Machine learning aided multiscale modelling of the HIV-1 infection in the presence of NRTI therapy

Tunc H., Sarı M., Kotil S.

PeerJ, vol.11, 2023 (SCI-Expanded) identifier identifier

  • Publication Type: Article / Article
  • Volume: 11
  • Publication Date: 2023
  • Doi Number: 10.7717/peerj.15033
  • Journal Name: PeerJ
  • Journal Indexes: Science Citation Index Expanded (SCI-EXPANDED), Scopus, BIOSIS, CAB Abstracts, EMBASE, Veterinary Science Database, Directory of Open Access Journals
  • Keywords: AIDS, HIV infection, Machine learning, Mathematical models, NRTI therapy
  • Istanbul Technical University Affiliated: Yes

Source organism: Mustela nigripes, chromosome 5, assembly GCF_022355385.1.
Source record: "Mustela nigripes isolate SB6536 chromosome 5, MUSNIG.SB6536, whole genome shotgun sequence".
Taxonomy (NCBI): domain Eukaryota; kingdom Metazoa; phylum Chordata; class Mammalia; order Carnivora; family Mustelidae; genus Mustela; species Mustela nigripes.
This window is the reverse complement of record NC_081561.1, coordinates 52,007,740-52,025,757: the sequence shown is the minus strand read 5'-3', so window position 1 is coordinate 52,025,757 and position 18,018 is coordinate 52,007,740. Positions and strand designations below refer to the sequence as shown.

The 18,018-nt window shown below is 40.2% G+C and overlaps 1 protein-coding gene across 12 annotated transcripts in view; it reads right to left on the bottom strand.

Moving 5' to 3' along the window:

Human Immunodeficiency Virus (HIV) is one of the most common chronic infectious diseases in humans. Extending the expected lifetime of patients depends on the use of optimal antiretroviral therapies. Emergence of the drug-resistant strains can reduce the effectiveness of treatments and lead to Acquired Immunodeficiency Syndrome (AIDS), even with antiretroviral therapy. Investigating the genotype-phenotype relationship is a crucial process for optimizing the therapy protocols of the patients. Here, a mathematical modelling framework is proposed to address the impact of existing mutations, timing of initiation, and adherence levels of nucleotide reverse transcriptase inhibitors (NRTIs) on the evolutionary dynamics of the virus strains. For the first time, the existing Stanford HIV drug resistance data have been combined with a multi-strain within-host ordinary differential equation (ODE) model to track the dynamics of the most common NRTI-resistant strains. Overall, the D4T-3TC, D4T-AZT and TDFD4T drug combinations have been shown to provide higher success rates in preventing treatment failure and further drug resistance. The results are in line with the genotype-phenotype data and pharmacokinetic parameters of the NRTI inhibitors. Moreover, we show that the undetectable mutant strains at the diagnosis have a significant effect on the success/failure rates of the NRTI treatments. Predictions on undetectable strains through our multi-strain within-host model yielded the possible role of viral evolution on the treatment outcomes. It has been recognized that the improvement of multi-scale models can contribute to the understanding of the evolutionary dynamics, and treatment options, and potentially increase the reliability of genotype-phenotype models.